SLCC Mortuary Science Program First of Its Kind in Utah

October 31, 2011
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SOUTH JORDAN — Aspiring funeral directors will no longer have to move out of state to get an education once Salt Lake Community College’s new mortuary science program gets under way next semester.

The 66 credit-hour associates degree will be offered at the school’s South Jordan campus. It’s been a long time in the making for area funeral homes, many of which are family owned and operated.

“Typically (they have) to go out of state to attend school or they have to go online,” said Rob Larkin, senior vice president of Larkin Mortuary, a sixth-generation family owned Utah business. Larkin received his degree from Cypress College in California.

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Without a local option, many travel to California and Colorado to receive training, but that means leaving secure jobs at family mortuaries, which have to get by without them.

“For them it was a real hardship to send all of their family members out of state for 18 months to two years,” said Sherrie Loewen, division chair of allied health at SLCC. Loewen will oversee the mortuary science program among other health degrees.

Because it’s such a multifaceted career, the schooling is broad. Students take microbiology and embalming classes in addition to counseling and public speaking.

“It is a multi-talented, demanding degree,” Loewen said. “Not only do they have to have business acumen Ö they have to be a counselor. They need the technical skills of an embalmer … and then they need to be a public speaker.”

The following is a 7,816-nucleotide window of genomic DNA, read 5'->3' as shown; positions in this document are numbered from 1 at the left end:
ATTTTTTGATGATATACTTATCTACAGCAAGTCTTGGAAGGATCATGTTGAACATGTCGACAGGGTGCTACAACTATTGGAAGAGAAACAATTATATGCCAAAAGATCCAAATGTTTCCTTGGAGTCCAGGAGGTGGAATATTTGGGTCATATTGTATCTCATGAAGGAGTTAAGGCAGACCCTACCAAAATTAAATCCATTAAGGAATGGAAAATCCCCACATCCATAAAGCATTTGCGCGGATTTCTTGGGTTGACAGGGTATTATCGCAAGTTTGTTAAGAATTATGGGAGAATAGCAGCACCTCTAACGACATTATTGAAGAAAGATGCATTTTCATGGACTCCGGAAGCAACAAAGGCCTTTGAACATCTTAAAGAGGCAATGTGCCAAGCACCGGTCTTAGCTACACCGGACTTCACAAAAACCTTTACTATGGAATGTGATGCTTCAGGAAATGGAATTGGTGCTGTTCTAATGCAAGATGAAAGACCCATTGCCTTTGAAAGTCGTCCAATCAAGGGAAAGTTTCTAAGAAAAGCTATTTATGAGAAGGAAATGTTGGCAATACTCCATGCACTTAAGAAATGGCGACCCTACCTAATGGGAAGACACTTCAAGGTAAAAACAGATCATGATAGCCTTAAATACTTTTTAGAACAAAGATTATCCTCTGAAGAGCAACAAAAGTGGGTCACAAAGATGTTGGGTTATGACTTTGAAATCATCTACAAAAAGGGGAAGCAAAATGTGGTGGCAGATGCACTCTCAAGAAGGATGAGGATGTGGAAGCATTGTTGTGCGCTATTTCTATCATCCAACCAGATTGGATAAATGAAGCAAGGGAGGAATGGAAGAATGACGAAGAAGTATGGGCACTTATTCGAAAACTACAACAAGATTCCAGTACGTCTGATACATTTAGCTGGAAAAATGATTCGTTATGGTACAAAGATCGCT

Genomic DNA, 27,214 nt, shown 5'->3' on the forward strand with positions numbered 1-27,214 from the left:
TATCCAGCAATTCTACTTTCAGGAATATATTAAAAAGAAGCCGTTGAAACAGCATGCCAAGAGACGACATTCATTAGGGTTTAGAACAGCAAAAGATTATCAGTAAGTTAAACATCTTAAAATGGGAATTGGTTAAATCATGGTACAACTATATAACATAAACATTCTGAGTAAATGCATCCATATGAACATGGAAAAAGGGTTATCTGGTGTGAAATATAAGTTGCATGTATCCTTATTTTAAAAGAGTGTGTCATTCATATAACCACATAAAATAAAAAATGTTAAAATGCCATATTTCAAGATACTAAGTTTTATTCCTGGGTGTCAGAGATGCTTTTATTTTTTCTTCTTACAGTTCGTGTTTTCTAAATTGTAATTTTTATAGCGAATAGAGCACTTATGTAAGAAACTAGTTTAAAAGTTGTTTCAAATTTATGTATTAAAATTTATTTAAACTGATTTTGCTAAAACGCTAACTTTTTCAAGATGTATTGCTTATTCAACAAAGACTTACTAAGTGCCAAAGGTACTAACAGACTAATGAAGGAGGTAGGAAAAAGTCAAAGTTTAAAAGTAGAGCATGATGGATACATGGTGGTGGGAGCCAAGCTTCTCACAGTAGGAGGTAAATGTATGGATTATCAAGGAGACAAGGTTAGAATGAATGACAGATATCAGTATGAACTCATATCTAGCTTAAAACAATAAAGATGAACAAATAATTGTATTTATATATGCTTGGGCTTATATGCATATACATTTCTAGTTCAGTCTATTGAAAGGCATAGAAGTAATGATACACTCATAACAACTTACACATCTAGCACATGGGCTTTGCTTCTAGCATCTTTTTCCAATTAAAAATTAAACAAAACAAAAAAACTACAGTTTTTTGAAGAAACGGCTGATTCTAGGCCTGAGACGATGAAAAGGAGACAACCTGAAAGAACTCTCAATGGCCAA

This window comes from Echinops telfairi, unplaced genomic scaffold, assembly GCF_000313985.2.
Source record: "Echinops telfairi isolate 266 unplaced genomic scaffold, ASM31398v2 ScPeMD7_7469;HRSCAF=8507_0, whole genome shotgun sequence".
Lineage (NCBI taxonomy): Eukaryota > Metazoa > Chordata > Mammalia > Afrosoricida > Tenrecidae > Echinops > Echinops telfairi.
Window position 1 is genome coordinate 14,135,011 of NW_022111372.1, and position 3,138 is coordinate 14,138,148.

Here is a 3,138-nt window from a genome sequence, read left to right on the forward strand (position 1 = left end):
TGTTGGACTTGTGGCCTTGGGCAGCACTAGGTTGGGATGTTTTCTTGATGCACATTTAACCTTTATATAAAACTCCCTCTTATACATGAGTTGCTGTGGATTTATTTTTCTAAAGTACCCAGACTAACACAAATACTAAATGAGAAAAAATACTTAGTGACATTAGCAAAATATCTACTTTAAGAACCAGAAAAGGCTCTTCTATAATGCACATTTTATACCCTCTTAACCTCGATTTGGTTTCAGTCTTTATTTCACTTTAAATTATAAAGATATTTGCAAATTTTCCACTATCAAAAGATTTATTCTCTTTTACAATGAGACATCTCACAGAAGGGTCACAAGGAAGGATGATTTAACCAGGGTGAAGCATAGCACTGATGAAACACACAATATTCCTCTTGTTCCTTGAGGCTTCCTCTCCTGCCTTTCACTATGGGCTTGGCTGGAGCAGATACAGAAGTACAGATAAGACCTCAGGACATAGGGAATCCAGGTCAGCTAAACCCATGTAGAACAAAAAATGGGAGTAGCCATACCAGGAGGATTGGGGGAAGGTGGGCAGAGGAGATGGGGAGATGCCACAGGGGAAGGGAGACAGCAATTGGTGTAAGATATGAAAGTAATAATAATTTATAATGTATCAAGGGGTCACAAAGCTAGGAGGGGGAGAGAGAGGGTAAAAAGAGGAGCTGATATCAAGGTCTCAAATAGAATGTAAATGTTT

Loewen said Utah will likely become a magnet location for prospective funeral doctors for the Intermountain West. Students from Wyoming, Montana and Idaho will likely attend SLCC, since their respective states don’t offer a degree.

Melissa Larkin, a licensed funeral director who graduated from a program in Mesa in 2010, said the SLCC degree will make all the difference for locals who want to stay in Utah. Her husband is currently taking online courses, and wishes there was a local brick and mortar option.

“I think that’s great because you have all of these generations that are going to be going to school but who don’t want to leave,” Melissa Larkin said.

SLCC has begun the accreditation process that should conclude around the time the first mortuary science cohort finish their degree. After graduation, students must pass a board exam and seek licensure in the state where they plan to work. In Utah, students are required to take state and national board exams, complete 50 embalmings and have 2,000 hours of experience in addition to obtaining a degree before they can become licensed.

SLCC is converting half of a cadaver lab into an embalming lab, but Loewen said various funeral homes have come forward to offer their facilities to give students additional hands-on training.

“We’re really relying on the local funeral homes to provide the external sites so our students can actually go out and be in the environment,” she said.

Loewen said it’s great that the state is offering students one more educational option that can withstand economic downturns.

“Those with an associate degree are hit very, very hard in this recession, except for those with an applied associates,” she said.

Loewen said SLCC will enroll no more than 25 students during the program’s first year, which begins in January. Future class sizes will be determined by demand.

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